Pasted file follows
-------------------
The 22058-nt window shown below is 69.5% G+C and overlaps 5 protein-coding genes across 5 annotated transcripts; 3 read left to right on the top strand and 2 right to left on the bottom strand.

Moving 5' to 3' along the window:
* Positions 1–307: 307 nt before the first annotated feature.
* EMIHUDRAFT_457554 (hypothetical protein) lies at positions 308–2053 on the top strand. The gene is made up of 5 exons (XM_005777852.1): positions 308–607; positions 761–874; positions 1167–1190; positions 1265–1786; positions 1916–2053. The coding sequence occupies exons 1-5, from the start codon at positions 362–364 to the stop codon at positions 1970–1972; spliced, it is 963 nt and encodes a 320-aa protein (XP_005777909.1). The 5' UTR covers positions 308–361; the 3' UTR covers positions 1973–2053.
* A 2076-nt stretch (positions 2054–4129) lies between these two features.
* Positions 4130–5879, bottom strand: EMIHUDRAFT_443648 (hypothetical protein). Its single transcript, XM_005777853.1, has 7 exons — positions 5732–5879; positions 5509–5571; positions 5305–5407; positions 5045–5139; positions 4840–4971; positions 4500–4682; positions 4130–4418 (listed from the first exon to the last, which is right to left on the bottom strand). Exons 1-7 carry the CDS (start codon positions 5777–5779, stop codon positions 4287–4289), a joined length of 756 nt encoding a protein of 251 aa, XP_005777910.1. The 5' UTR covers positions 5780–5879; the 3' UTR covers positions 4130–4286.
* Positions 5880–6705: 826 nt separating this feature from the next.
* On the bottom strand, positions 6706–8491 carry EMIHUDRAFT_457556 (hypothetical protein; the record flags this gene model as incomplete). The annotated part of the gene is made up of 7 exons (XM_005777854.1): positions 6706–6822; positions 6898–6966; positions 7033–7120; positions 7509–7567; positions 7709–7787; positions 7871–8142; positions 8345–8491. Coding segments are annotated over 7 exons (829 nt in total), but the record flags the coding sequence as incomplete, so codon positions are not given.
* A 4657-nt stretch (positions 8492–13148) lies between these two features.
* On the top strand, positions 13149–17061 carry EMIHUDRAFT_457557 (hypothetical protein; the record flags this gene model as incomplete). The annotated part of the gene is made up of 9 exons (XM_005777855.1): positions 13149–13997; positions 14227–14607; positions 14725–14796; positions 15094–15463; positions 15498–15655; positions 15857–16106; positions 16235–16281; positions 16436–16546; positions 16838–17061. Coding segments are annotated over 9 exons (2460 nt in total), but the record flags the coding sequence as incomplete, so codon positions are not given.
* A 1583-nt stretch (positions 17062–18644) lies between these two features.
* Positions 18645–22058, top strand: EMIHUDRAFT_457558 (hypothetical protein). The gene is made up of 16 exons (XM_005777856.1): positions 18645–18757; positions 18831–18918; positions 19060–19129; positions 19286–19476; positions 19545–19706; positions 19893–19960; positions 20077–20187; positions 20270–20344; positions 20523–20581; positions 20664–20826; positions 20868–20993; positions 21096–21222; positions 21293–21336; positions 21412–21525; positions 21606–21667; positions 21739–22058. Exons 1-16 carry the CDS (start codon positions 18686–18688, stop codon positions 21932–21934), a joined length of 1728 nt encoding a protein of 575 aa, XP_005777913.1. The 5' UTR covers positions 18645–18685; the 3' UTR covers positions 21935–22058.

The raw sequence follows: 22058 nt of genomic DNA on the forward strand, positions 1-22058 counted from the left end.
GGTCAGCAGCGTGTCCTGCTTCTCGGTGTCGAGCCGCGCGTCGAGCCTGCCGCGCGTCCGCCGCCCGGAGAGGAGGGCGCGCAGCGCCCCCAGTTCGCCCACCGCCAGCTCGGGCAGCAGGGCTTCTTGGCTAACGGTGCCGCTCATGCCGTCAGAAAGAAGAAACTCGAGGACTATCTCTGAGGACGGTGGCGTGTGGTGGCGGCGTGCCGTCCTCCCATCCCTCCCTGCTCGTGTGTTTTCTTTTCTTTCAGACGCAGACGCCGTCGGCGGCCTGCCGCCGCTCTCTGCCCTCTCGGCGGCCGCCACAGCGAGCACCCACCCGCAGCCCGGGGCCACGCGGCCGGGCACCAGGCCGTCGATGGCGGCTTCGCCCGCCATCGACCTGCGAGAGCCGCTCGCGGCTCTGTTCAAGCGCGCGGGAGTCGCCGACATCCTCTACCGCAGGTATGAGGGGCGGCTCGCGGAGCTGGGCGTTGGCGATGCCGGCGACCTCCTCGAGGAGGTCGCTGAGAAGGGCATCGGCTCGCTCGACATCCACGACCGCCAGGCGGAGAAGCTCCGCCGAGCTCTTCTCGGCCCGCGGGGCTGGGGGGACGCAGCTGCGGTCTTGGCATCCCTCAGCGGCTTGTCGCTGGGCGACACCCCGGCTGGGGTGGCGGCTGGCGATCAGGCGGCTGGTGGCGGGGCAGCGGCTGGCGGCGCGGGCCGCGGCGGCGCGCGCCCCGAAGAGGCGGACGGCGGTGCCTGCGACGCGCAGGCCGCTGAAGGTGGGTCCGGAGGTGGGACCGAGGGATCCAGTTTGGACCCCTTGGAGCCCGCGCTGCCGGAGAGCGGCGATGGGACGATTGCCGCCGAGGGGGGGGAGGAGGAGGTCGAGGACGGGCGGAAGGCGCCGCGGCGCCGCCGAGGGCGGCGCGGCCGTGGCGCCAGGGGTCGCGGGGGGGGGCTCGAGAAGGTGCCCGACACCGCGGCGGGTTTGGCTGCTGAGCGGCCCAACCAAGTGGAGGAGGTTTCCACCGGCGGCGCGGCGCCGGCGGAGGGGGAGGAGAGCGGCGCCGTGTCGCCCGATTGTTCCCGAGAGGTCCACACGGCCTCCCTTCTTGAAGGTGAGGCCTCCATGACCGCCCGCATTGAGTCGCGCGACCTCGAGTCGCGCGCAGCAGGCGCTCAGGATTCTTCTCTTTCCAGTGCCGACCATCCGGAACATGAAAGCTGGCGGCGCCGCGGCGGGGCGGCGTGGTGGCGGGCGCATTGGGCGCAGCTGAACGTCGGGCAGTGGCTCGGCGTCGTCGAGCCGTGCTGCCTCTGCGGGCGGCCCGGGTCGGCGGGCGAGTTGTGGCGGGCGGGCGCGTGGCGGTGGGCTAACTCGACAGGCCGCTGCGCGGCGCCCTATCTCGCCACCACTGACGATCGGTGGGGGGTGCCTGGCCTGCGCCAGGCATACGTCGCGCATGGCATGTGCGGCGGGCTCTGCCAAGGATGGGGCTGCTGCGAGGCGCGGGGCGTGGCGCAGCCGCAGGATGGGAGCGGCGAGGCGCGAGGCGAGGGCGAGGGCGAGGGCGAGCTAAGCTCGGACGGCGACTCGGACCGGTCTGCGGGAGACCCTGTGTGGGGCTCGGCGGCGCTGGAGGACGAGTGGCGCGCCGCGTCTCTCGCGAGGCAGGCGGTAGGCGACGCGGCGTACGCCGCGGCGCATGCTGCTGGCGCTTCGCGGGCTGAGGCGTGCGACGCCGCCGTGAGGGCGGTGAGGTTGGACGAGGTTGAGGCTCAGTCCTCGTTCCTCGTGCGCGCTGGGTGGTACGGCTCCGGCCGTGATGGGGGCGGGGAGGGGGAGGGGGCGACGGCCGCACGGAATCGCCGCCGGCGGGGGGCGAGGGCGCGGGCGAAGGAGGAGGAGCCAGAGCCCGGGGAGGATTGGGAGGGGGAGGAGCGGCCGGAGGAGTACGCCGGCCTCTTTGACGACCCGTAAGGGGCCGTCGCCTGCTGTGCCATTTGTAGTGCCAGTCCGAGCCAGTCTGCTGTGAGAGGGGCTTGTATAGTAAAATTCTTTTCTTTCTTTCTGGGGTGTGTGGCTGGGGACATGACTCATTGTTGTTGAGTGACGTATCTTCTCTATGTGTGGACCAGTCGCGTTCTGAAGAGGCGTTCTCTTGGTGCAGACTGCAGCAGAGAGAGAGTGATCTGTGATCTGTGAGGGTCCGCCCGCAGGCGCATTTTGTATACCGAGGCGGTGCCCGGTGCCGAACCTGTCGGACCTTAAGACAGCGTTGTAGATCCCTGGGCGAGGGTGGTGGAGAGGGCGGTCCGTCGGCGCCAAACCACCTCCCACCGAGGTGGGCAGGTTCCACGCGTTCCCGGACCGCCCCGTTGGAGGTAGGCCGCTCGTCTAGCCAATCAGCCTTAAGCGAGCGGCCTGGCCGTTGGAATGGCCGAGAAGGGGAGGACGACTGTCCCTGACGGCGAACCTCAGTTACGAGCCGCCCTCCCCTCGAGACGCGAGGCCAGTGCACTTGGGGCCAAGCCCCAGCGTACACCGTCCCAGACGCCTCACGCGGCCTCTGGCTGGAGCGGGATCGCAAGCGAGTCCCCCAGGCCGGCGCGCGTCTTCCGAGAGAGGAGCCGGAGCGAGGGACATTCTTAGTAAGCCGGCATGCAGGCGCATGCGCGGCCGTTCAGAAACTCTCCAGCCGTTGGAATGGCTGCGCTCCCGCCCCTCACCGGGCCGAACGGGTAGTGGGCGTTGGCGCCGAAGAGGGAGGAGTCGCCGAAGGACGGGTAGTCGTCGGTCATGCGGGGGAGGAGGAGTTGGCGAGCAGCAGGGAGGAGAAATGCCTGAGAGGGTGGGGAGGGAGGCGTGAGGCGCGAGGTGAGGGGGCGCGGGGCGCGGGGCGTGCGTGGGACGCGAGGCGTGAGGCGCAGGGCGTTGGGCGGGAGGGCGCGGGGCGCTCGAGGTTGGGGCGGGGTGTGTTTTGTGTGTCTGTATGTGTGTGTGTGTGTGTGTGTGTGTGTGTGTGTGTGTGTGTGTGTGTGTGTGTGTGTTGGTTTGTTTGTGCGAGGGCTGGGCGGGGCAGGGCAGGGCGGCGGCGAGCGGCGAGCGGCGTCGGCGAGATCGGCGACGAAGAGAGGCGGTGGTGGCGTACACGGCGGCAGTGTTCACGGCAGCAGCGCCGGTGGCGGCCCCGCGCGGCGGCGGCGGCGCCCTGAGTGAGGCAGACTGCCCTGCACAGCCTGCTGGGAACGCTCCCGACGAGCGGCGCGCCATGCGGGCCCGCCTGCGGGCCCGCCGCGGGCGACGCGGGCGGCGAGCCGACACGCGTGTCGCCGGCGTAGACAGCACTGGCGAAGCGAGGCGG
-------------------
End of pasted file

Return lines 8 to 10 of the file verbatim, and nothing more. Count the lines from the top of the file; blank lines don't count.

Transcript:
* On the bottom strand, positions 6706–8491 carry EMIHUDRAFT_457556 (hypothetical protein; the record flags this gene model as incomplete). The annotated part of the gene is made up of 7 exons (XM_005777854.1): positions 6706–6822; positions 6898–6966; positions 7033–7120; positions 7509–7567; positions 7709–7787; positions 7871–8142; positions 8345–8491. Coding segments are annotated over 7 exons (829 nt in total), but the record flags the coding sequence as incomplete, so codon positions are not given.
* A 4657-nt stretch (positions 8492–13148) lies between these two features.
* On the top strand, positions 13149–17061 carry EMIHUDRAFT_457557 (hypothetical protein; the record flags this gene model as incomplete). The annotated part of the gene is made up of 9 exons (XM_005777855.1): positions 13149–13997; positions 14227–14607; positions 14725–14796; positions 15094–15463; positions 15498–15655; positions 15857–16106; positions 16235–16281; positions 16436–16546; positions 16838–17061. Coding segments are annotated over 9 exons (2460 nt in total), but the record flags the coding sequence as incomplete, so codon positions are not given.